It happened earlier this month in Irvine. Police were looking for a man suspected of raping an 18-year-old woman in her home. As the cops searched, the fleeing suspect, a 27-year-old L.A. gang member, tried to hide by breaking into another home. Inside, the homeowner, a man who had recently undergone defensive firearms training, heard the commotion, grabbed a handgun and confronted the suspect.
But as I said, the homeowner - for security reasons, he declined to be interviewed or identified by name - didn't shoot. Instead, he shouted at the suspect to stop, at which point the guy ran out of the house. Shortly thereafter he was caught and arrested by the police.
So how will that incident be reflected in the crime statistics?
Yes, the rape will be added to the grim numbers of that despicable crime, and the successful arrest will appear in the Irvine Police Department's annual statistics. And ironically, if the homeowner had justifiably shot and killed the intruder it still would have been listed in the overall statistics as a gun-related homicide - the same statistics that anti-gun activists use to promote stricter so-called "gun control" laws to keep firearms out of the hands of law-abiding citizens.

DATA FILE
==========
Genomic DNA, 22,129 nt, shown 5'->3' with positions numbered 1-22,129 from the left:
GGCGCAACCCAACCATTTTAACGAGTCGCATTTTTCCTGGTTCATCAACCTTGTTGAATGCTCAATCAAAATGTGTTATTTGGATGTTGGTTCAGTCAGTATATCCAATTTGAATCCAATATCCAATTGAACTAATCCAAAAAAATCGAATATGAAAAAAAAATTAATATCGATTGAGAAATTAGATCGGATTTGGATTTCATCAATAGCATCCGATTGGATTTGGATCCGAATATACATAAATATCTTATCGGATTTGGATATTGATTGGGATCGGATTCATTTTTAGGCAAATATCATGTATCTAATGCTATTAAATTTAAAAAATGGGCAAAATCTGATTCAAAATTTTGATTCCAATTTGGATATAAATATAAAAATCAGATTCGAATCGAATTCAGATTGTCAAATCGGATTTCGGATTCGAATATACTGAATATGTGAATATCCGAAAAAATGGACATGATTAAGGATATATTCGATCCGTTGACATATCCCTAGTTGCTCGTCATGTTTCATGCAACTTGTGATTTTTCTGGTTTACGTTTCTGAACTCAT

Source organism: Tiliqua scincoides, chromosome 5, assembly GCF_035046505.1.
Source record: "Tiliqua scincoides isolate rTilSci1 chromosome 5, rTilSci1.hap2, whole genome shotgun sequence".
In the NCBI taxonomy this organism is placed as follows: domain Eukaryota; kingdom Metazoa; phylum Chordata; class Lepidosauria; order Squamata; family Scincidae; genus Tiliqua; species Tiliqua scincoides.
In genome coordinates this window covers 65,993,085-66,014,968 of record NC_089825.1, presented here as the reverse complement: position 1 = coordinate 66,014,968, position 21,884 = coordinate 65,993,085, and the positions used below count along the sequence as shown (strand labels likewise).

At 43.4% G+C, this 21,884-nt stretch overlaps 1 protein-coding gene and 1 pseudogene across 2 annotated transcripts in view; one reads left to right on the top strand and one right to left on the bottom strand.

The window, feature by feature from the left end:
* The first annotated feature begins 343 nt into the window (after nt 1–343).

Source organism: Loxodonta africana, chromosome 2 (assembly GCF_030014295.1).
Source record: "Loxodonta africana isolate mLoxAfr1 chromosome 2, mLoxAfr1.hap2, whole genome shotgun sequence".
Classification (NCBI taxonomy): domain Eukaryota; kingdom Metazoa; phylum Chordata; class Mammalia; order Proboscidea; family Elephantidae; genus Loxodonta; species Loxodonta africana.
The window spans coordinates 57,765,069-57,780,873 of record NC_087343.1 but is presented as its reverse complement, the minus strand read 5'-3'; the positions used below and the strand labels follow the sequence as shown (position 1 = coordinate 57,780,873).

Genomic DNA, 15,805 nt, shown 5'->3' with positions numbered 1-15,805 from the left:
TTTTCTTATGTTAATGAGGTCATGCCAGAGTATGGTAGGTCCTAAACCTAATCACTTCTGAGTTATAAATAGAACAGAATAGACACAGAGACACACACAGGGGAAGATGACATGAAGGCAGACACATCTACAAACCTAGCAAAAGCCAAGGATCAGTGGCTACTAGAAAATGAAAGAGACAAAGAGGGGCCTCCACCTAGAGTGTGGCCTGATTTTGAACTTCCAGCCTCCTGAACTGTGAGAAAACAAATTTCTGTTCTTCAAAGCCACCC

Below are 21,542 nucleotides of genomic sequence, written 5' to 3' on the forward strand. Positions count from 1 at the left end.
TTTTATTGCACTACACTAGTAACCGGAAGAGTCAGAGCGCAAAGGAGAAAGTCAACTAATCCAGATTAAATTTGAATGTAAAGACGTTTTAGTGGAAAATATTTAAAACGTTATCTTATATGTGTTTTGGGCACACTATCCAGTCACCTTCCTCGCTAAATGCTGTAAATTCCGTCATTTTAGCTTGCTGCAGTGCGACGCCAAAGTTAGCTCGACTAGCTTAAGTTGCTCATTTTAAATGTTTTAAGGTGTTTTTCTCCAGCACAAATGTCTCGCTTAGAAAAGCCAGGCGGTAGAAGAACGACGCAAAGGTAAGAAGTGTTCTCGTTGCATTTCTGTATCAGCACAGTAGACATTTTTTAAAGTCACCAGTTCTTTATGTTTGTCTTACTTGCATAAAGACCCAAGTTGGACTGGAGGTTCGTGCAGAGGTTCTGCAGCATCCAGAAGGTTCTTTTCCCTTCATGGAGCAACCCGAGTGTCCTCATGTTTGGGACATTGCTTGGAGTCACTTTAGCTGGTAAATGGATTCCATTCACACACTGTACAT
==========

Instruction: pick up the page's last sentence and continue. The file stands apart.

But police departments and other government agencies don't collect hard numbers on crimes that may have been prevented by armed citizens - because, as in the Irvine case, they're difficult and sometimes impossible to quantify.And that's unfortunate. Because crimes prevented by firearms are as important in the debate over guns as crimes committed with firearms.
Sunday, December 16, 2012
Gun statistics you seldom see - The Orange County Register
Link: http://www.ocregister.com/news/gun-200911-homeowner-year.html (via shareaholic.com)